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Entries Tagged as 'sculpture'

Glenn Kaino and Tommie Smith Take a Stand

January 13th, 2021 · Comments

Today’s story unfolds at the intersection of art, sports, and activism.

 

In 1968, Black American athlete Tommie Smith set a new world record. He became a gold medalist when he raced to win the 200-meter event at the Summer Olympics in Mexico City.

 

Yet Tommie Smith was only inducted into the U.S. Olympic Hall of Fame in 2019. Why did it take half a century for the international sports organization to recognize his record-breaking performance? 

 

Because in 1968, at the height of the civil rights struggle in America, Tommie Smith took a stand on racism and human rights at the awards ceremony in Mexico City. As he stood on the podium to accept his medal, he bowed his head and raised his fist in a silent salute. That year, the Olympics were broadcast on television live and in color for the first time ever. The whole world witnessed his gesture. 

 

Tommie Smith’s respectful protest marked his life in the years that followed, while motivating generations to stand up for equality. He continues to inspire us, encouraging everyone to take part in the ongoing quest for global human rights and racial justice.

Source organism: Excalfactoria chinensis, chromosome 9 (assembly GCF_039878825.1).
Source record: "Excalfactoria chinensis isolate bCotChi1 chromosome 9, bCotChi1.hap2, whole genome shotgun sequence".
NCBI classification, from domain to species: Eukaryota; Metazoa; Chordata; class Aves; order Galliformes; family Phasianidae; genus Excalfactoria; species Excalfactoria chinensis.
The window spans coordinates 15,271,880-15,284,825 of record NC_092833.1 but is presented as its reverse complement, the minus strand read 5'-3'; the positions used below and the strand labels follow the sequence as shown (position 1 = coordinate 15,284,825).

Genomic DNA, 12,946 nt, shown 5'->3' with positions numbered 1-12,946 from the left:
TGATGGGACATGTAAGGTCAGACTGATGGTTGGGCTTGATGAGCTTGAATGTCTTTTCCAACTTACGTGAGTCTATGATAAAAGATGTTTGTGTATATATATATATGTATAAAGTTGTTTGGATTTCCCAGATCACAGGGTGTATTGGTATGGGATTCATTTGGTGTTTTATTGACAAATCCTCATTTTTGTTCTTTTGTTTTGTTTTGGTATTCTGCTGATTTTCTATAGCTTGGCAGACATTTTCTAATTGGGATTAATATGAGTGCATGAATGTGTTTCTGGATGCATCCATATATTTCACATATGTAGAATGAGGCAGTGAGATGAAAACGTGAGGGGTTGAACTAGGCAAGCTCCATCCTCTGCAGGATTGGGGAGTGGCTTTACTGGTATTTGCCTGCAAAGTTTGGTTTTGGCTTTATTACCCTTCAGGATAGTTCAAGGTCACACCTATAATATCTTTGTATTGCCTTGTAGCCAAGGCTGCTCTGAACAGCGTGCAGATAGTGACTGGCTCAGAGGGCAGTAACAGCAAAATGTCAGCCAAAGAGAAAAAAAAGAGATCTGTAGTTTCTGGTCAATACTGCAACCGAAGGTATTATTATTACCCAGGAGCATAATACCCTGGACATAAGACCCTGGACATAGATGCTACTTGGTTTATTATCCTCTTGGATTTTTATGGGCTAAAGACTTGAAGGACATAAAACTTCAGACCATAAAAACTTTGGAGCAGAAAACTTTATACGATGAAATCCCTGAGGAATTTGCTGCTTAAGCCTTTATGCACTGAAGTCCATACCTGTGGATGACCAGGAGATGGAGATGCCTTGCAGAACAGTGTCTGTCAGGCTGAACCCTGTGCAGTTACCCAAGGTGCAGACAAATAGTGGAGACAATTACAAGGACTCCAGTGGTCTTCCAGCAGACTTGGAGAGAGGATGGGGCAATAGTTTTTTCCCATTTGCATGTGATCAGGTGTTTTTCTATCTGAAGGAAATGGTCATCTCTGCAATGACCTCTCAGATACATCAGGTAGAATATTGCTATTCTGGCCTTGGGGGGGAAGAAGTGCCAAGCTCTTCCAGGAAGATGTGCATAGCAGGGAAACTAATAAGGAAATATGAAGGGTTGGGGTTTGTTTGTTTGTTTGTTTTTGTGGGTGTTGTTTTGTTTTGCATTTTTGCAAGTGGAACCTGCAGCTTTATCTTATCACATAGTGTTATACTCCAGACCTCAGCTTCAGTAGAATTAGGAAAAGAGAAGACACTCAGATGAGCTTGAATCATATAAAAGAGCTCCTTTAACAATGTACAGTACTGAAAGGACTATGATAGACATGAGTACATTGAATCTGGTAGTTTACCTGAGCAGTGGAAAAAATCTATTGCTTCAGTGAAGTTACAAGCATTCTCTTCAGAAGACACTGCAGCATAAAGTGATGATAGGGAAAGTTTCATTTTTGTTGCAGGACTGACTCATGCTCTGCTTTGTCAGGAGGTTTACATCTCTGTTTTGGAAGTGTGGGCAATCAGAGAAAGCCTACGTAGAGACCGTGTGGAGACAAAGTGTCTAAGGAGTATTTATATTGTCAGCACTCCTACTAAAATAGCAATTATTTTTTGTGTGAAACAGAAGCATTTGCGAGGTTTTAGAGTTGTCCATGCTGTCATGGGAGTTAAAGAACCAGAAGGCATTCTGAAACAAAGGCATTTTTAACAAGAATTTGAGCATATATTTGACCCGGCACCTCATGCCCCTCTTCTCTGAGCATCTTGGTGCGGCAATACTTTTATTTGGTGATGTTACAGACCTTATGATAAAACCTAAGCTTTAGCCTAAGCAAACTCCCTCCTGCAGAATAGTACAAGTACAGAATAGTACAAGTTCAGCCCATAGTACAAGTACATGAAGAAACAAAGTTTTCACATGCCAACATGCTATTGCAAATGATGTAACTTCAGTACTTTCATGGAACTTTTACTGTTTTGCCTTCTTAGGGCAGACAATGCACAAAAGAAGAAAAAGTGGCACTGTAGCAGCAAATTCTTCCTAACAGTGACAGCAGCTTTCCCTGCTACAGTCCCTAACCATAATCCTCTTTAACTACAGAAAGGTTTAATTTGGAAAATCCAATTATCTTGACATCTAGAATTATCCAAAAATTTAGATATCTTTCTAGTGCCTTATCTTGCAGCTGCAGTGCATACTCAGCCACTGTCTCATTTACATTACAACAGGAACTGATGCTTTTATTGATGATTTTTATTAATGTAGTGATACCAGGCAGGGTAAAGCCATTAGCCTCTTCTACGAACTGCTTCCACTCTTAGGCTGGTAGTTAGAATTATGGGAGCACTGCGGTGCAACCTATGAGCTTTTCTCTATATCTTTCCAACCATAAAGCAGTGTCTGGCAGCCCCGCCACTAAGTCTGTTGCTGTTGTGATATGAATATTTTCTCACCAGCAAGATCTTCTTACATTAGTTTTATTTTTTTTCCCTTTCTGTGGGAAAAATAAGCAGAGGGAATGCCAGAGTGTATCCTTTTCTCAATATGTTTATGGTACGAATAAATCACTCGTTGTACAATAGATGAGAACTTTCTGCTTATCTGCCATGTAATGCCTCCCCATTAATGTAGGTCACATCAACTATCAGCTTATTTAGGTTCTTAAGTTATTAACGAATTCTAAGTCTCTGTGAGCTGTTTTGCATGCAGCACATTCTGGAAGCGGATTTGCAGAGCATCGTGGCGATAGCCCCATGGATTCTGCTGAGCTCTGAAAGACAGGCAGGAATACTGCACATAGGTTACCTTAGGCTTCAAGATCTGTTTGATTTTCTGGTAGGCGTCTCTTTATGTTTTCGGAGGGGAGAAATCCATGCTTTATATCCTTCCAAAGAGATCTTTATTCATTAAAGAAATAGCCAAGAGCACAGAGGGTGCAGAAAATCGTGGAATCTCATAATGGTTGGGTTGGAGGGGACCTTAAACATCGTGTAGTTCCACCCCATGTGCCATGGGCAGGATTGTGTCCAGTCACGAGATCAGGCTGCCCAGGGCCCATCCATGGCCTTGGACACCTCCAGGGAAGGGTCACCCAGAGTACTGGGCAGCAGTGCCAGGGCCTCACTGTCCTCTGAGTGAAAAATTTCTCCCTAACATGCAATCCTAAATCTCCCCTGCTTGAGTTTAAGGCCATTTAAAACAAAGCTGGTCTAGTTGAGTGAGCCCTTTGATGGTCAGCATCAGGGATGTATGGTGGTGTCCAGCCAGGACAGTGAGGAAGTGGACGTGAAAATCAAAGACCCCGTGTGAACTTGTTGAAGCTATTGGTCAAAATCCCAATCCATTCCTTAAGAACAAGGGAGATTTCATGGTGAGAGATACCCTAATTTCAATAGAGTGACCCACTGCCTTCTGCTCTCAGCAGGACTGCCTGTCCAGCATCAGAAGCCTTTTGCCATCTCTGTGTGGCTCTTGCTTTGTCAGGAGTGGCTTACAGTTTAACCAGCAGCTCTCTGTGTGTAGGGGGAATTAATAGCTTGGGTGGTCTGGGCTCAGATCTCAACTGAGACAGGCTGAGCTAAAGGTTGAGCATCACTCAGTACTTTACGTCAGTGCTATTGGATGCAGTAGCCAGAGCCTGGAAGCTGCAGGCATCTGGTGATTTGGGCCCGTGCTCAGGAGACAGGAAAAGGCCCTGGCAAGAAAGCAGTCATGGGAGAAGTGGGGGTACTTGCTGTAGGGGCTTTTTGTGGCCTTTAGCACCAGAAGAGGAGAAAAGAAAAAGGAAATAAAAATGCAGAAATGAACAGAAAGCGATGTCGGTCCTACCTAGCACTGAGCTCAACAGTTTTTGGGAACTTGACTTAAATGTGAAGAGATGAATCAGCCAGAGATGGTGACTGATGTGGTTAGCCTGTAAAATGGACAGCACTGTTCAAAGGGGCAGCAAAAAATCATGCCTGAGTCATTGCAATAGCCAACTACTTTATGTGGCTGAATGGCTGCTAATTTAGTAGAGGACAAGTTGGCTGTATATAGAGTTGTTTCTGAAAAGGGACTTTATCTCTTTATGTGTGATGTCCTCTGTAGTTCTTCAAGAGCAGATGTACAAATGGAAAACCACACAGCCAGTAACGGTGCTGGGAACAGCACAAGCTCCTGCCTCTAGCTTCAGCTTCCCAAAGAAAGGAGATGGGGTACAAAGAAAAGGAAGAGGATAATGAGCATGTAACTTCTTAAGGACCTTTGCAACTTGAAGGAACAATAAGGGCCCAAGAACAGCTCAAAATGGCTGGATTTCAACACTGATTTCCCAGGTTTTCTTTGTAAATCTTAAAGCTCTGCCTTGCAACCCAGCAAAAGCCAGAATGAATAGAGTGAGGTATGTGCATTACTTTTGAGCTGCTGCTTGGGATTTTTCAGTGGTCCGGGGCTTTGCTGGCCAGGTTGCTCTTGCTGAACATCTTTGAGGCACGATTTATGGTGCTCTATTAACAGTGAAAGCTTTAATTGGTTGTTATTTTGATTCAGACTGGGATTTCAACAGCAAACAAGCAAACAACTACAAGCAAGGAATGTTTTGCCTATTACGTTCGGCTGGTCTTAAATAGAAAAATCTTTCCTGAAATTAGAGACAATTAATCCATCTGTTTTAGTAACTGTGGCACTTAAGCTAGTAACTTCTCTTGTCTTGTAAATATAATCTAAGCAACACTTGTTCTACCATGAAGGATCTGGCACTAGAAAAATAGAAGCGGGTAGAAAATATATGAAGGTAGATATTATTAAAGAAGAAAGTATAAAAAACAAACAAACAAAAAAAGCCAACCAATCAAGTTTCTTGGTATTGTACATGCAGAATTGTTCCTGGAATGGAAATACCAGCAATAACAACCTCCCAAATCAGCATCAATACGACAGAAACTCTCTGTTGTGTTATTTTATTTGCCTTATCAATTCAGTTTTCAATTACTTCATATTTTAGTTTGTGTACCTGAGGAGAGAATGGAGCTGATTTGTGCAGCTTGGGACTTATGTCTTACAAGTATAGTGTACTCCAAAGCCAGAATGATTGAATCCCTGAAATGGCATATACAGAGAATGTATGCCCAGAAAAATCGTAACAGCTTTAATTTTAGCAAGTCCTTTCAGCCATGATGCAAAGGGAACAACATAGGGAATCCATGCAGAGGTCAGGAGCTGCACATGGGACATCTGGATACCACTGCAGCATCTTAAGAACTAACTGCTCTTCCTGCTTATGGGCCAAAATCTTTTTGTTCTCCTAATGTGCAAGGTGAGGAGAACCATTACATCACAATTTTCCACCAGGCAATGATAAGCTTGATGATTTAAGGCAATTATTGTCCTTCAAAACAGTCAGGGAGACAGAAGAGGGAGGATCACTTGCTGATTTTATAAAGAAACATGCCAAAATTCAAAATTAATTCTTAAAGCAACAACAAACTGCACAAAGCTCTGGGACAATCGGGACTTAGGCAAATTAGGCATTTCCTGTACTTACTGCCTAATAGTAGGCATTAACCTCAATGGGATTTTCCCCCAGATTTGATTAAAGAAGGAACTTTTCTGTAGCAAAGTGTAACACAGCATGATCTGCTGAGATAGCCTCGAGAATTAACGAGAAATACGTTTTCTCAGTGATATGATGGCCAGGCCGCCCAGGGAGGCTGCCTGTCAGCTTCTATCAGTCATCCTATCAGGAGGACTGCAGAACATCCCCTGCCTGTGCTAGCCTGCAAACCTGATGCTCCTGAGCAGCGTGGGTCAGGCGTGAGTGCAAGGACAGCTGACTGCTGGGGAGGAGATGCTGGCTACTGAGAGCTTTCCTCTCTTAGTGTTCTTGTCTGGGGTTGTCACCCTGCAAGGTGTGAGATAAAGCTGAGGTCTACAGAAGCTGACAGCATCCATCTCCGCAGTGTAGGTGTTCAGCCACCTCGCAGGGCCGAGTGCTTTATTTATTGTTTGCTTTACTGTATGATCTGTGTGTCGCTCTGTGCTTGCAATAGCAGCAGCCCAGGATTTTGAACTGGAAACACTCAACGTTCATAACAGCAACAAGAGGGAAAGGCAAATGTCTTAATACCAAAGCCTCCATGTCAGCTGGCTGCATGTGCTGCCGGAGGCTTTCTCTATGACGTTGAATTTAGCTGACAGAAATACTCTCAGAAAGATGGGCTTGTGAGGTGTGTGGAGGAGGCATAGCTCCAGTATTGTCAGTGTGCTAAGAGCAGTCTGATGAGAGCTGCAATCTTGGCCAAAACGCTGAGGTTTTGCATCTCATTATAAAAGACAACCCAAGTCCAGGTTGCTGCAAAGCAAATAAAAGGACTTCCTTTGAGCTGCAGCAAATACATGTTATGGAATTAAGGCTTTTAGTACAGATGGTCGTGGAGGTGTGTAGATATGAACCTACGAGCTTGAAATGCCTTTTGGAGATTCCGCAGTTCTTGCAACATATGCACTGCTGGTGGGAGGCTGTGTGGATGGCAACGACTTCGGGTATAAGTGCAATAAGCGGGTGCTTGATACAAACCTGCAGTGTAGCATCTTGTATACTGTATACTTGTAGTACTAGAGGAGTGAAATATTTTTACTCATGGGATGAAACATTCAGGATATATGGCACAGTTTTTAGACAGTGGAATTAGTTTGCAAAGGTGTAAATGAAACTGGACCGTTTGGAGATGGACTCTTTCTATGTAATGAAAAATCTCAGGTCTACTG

In this episode, you’ll hear from the athlete and two creatives he inspired: Japanese-American artist Glenn Kaino and Iranian-born cinematographer Afshin Shahidi. They came together to create an exhibition, public programs and a documentary film to tell Tommie Smith’s story.

 

When artist Glenn Kaino sought out the legendary Olympic runner as a creative collaborator, he recognized the enduring value of art as a means to preserve a noble act. With Drawn Arms amplifies Smith’s courage, bringing history to reckon with our contemporary moment. 

Sound Editor: Anamnesis Audio

Related Episodes: Black in America, Franklin Sirmans on the Art of Futbol, Athi-Patra Ruga on Global Human Rights

Related Links: Tommie Smith, Glenn Kaino, Afshin Shahidi, Mexico 1968 Summer Olympics, Olympic Project for Human Rights, High Museum of Art, San José Museum of Art, Colin Kaepernick, Kavi Gupta Gallery, Fresh Art International at Untitled Art Fair

Watch the Film: With Drawn Arms

 

Our Current Moment

Since early 2020, the coronavirus pandemic has held our planet in its grip. We have reckoned with isolation and the loss of friends and loved ones, and with the strange new normal of everyday life. The public health crisis has meant the delay or cancellation of cherished cultural and sports events. The 2020 Tribeca Film Festival and the Japan 2020 Summer Olympics, where the film With Drawn Arms was to be screened, were among thousands of casualties.